The cardinal rule of “never fixing anything that isn’t broken” was unwisely broken in 1989, when the gang was taken away from their beloved Smurf Village and sent to various times and locations throughout history. This didn’t sit well with long-times fans and as a result, the show was smurfed after this forgettable season. Luckily, the glory days of The Smurfs managed to live on for a considerable time afterwards in syndication, as The Smurfs Adventures.

And sure, the Flemish might not have made the same impact on the world as the Brits did in the early 60s, but their contribution to our culture was one that millions of little kids embraced – and is still fondly remembered to this day – a rather smurfy day, one might say. If The Smurfs happened to play a role in your childhood, we’d love to hear your memories in our comments section below, as we tip our hats to this pop culture phenomenon.

5 Responses to “The Smurfs”

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  1. jennifer harris says:

    I loveed the Super Smurf episode.

    • courtney says:

      i love the smurfs to picces soooooooooooooooooooooooooooooooooooooooo cute and loveabl;e i want to cuddly all of them xxxxxxxxxx all my kisses to the loely bluye buddies smurfs love u gugys
      :) :) xxxxx

  2. courtney says:

    love the smurfs ssssss

  3. Gina says:

    The Smurfs was once in a tie for my favorite show, its competition being reruns of Scooby-Doo and Josie and the Pussycats. I didn’t forget them after I stopped watching them. I’d scour flea markets for Smurf figurines that looked like the ones on the show, and arranged them on a shelf along with a lot of rocks and minerals for a mystical setting.

    I also enjoyed the Johan and Peewit episodes. They were featured in a series of books that I wish were all in English, but they’re not. I bought a French edition of one on ebay, and I treasure it. I was able to figure out most of what was going on, even though I don’t know French. I was surprised to find out the Smurfs and Johan and Peewit were decades older than the cartoon series.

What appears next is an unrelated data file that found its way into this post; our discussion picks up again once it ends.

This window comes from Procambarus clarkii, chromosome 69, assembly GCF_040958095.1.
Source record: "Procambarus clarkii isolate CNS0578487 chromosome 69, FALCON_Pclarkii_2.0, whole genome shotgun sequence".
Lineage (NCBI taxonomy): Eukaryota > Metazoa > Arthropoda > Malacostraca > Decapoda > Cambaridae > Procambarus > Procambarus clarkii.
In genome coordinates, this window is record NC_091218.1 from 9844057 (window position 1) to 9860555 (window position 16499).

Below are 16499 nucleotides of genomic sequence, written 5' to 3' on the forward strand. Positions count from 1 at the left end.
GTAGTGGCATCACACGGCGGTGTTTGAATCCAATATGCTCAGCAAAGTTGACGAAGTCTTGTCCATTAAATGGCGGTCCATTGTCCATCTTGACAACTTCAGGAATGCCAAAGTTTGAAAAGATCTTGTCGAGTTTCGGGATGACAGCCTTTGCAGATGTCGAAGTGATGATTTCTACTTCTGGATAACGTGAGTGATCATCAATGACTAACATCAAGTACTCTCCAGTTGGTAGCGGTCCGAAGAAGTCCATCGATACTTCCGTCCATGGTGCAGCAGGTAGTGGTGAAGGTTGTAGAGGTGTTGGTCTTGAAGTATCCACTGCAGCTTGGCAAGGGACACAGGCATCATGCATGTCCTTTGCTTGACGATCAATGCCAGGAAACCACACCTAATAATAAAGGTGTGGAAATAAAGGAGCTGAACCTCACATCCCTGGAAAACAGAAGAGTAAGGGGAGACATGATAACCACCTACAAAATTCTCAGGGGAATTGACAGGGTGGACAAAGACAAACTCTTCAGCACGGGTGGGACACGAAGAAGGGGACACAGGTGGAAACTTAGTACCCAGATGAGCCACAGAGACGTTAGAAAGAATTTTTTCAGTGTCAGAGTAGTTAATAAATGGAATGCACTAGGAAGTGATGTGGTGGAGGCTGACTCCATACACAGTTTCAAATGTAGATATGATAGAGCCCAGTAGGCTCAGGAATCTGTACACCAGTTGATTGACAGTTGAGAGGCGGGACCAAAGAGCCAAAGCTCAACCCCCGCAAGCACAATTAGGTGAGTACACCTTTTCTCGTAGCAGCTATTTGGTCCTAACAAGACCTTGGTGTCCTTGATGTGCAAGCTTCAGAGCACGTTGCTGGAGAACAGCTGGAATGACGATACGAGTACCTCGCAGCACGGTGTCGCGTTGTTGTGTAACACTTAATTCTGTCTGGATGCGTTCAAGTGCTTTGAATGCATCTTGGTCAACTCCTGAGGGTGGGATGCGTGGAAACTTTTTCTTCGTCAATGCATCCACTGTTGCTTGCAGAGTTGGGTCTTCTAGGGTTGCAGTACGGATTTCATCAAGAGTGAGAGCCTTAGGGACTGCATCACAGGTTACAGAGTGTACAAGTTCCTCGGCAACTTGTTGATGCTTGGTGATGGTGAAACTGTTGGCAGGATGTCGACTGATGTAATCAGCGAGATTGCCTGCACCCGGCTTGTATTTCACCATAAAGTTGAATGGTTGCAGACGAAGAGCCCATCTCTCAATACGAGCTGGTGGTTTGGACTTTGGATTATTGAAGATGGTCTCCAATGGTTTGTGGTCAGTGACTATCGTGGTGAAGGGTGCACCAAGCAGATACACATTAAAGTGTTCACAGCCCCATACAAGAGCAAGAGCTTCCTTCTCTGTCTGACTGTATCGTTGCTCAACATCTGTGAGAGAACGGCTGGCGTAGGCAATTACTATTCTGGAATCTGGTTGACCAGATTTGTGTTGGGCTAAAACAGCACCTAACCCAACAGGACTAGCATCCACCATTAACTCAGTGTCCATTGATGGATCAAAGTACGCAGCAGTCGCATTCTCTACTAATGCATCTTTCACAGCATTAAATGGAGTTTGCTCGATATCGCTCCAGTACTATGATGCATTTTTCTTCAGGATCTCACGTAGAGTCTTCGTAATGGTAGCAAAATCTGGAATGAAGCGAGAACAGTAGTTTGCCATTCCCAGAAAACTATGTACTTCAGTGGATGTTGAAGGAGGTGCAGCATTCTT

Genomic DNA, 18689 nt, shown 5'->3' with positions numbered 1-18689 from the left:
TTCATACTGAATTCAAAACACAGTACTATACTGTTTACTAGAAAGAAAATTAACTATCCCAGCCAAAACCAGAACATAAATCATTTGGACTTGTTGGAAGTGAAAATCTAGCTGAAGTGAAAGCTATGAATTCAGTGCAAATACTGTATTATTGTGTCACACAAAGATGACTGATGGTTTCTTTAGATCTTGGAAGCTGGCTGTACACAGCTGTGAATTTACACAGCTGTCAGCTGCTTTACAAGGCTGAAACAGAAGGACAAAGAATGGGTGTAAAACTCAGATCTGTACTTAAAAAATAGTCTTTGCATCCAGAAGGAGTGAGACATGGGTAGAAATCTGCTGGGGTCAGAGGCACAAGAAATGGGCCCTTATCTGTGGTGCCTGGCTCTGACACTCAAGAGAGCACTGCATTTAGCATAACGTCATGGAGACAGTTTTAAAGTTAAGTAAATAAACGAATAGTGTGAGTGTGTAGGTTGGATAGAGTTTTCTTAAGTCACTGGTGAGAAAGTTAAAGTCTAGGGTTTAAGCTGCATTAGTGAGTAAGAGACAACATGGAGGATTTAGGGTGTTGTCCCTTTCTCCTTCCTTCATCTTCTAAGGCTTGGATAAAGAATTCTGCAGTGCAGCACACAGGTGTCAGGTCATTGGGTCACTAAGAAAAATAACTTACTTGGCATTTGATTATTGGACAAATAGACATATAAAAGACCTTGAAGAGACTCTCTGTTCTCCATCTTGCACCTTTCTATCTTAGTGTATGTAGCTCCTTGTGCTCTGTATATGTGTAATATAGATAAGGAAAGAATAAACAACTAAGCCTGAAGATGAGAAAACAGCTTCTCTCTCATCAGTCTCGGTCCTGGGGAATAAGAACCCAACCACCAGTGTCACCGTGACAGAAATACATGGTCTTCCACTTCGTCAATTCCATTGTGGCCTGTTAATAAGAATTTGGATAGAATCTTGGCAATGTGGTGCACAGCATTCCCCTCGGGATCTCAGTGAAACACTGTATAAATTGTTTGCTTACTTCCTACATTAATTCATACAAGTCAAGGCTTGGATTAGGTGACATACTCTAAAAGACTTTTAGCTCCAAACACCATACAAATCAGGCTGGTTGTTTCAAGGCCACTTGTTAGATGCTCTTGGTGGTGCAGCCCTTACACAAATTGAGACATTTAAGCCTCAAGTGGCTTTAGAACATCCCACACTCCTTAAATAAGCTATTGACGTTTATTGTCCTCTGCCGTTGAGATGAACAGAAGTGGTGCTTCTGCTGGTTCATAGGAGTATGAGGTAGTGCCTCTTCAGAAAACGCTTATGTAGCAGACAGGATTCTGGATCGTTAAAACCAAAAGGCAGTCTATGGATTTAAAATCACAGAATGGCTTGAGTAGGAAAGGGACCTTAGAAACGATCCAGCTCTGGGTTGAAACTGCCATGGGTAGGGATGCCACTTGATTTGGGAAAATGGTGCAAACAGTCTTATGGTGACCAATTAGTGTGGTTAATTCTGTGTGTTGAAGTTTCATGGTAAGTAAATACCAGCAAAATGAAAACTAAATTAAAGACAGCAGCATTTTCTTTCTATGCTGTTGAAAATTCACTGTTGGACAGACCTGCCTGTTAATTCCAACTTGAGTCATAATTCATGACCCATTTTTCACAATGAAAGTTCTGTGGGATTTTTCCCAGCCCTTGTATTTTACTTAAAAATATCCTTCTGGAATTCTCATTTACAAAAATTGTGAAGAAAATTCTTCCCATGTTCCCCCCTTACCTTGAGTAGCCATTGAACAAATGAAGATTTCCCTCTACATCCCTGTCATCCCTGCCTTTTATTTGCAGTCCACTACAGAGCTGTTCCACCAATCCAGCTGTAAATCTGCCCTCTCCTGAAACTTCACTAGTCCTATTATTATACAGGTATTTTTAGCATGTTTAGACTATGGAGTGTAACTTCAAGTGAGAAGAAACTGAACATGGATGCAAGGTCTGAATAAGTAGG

4. Christy says:

    I loved the Smurfs. It was one of the best syndicated shows during the 80’s. I recall for a very long time prior and even after the Smurfs Hanna Barbara’s cartoons took up the majority of airtime as well as import toons from DiC and Nelvania. Yet, the Smurfs retain their sense of longevity simply due to their characters and stories which were not too complicated but had a bit of danger, a bit of fun, and a moral or two at the end.

    I do feel like Johan and Peewit were short changed. The American audience missed out on a gem with them. Even though they lasted a season or two, the characters remain quite good and the stories are far more engaging to an older audience then some of the Smurf episodes simply because their plots were more interesting. Admittedly, it was Johan and Peewit that hooked my interest in the Smurfs, and I was ecstatic when the feature film “Smurfs and the Magic Flute” was aired on ABC Saturday afternoon. Although the voice actors were not the same that were used in the series, and the songs were a bit grating at times, the story itself retained all the intelligence and humor of Peyo’s original work.

    I do hope that with the renaissance of the 80’s we may see a refresh of old favorites rebooted for a new generation. :)